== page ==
I'll make sure that this snaps on all the sides. Finally, I'll hit Enter to accept the transformation. The shadows look pretty good. I'll change this layer's blending mode to Multiply. My shadows lay over my windows. I may want to think about the order of the shadows in the occlusion in here. In this case I have my occlusion over my shadows, giving me really nice darkness up here at the top of the window and the window looks like it's lit. I'll zoom in and check and make sure that my shadows are lined up correctly. Looks like I'm in pretty good.
I may use the Nudge tool just a couple of pixels to get that right on. That looks pretty good there. The neat part with crafting that high- detailed geometry is that it shadows onto the windows and the windows self shadow, and they really look like they have some depth. When I combine this with a normal map, I'll get tremendous depth in the windows on a single polygon all done with texture. I'll save this out, bring it back into 3ds Max, and show how it looks. Back here in 3ds Max, I've saved this ShadowMap out as a separate image. I'll press M for my Material Editor and in the Diffuse Color of the material applied to that wall, I'll choose the new one.
Once that updates, I can see my shadows. We can see that my free direct light is casting shadows on my object. Additionally, the windows have shadows. It looks like I forgot to turn these over. That's a quick fix in Photoshop. I'll go back and do this and then import it again. The important thing to remember here as well, as you can see, is that it doesn't work the first time, and that's really okay. It's perfectly fine to try something, say it didn't work, come back, and try it again. Even 3, 4, 5 times, until you get it right.
I need to flip my shadows around, both horizontally and vertically, to get them in the right place. As my window polygon is upside down. I'll choose Edit > Transform > Flip Horizontal. Then I'll choose Edit > Transform > Flip Vertical, and now they are in the right direction. Alternately we can make sure that everything in this UVW map is facing the right way. I'll save this image out, bring back into 3ds Max, and see how it looks. Here in 3ds Max, we can see that fix in action. My shadows are in the right direction and using the realistic shading, really simulates how it will look in game.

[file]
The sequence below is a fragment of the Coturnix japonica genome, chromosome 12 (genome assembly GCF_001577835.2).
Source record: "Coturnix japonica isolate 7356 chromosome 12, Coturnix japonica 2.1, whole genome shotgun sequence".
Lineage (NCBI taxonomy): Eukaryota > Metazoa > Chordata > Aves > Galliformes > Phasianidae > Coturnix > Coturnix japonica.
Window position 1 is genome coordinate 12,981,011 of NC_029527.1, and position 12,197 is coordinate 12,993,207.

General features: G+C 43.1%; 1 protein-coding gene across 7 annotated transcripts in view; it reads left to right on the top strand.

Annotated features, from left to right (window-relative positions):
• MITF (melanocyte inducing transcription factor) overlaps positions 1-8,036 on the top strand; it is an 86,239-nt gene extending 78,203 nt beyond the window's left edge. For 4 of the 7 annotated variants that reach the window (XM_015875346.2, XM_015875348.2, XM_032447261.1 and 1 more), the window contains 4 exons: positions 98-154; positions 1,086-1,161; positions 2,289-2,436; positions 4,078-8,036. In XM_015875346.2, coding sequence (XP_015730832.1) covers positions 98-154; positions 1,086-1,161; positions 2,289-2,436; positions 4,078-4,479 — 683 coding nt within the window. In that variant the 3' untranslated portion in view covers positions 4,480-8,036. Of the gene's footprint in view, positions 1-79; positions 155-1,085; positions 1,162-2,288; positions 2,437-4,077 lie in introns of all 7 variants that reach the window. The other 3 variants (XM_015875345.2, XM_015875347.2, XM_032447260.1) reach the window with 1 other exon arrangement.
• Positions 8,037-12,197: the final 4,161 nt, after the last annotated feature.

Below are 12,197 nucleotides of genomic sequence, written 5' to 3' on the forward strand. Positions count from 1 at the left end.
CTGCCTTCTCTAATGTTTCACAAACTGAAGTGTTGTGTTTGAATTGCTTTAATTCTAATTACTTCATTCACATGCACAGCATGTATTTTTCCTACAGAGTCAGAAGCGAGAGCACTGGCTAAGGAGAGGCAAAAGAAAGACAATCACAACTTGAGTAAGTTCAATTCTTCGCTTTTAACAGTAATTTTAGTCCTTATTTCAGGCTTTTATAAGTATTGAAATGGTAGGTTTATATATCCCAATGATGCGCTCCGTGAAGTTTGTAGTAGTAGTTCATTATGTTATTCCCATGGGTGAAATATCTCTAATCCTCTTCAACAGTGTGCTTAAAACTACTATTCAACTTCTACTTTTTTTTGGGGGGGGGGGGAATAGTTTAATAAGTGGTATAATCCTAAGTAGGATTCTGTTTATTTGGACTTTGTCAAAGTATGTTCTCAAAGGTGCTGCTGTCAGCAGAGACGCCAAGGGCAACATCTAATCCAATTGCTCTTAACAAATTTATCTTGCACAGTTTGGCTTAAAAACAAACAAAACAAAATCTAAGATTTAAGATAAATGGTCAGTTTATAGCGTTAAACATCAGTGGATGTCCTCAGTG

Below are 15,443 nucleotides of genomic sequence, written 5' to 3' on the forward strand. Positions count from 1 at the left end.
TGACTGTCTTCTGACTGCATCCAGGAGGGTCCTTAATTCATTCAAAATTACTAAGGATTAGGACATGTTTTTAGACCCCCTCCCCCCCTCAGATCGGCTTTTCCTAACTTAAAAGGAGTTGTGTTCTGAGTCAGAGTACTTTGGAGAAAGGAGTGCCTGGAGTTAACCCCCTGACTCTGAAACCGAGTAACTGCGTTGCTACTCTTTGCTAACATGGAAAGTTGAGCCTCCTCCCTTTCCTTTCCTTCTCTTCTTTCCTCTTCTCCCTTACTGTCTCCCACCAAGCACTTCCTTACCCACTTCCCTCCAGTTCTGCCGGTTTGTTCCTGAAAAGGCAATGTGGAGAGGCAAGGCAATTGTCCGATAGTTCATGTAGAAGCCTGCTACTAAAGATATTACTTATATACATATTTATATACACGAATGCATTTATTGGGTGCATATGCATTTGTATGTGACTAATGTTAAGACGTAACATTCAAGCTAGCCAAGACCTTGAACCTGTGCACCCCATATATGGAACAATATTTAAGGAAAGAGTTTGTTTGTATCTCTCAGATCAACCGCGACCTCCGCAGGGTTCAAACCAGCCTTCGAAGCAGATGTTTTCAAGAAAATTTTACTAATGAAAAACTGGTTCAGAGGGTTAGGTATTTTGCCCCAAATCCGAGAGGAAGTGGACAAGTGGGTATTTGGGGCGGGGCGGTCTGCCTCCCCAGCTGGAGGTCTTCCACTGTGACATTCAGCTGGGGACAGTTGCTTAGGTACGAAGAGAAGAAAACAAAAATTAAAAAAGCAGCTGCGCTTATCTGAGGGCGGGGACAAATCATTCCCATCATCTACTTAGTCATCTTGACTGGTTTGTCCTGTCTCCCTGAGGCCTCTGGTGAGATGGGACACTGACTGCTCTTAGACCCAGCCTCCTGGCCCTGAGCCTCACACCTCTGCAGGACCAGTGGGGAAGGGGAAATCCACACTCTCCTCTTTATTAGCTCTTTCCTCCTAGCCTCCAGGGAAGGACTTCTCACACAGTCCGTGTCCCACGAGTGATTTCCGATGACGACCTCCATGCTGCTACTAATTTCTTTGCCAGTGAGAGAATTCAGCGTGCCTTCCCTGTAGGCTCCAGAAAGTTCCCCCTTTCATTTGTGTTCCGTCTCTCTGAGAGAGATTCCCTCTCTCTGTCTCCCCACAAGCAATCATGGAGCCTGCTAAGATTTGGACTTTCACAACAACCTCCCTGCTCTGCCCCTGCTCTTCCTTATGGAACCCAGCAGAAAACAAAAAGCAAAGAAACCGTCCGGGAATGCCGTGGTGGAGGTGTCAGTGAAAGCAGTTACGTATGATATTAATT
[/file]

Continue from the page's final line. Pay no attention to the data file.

I have some minor inconsistency, where the real shadow from the polygon laps over the windows. But in general, the windows look like they have a tremendous amount of detail and depth, all done with texture. It's important to consider the Render to Texture dialog and baking parts of the texture in your arsenal of tools for texturing in games. We shouldn't just have to hand-paint everything. There is a lot we can do with rendering elements and using them, including adding dirt, shadow, and high detail pieces into our renders, getting the best of both worlds, high detail, high resolution renderings, and texture painting, to add realism in our game.
- Understanding the design process and software requirements
- Analyzing concept art for texture and key shadow detail
- Planning differently styled buildings
- Laying out city blocks
- Organizing construction elements and models using layers
- Cloning geometry and texture
- Testing the module for correct floor-to-floor heights
- Arranging, aligning and cloning modular elements
- Building a texture library
- Creating stone, wood, and brick textures
- Constructing texture sheets
- Drawing detail
- Using occlusion as a foundation for dirt
- Preparing for Unity as a world builder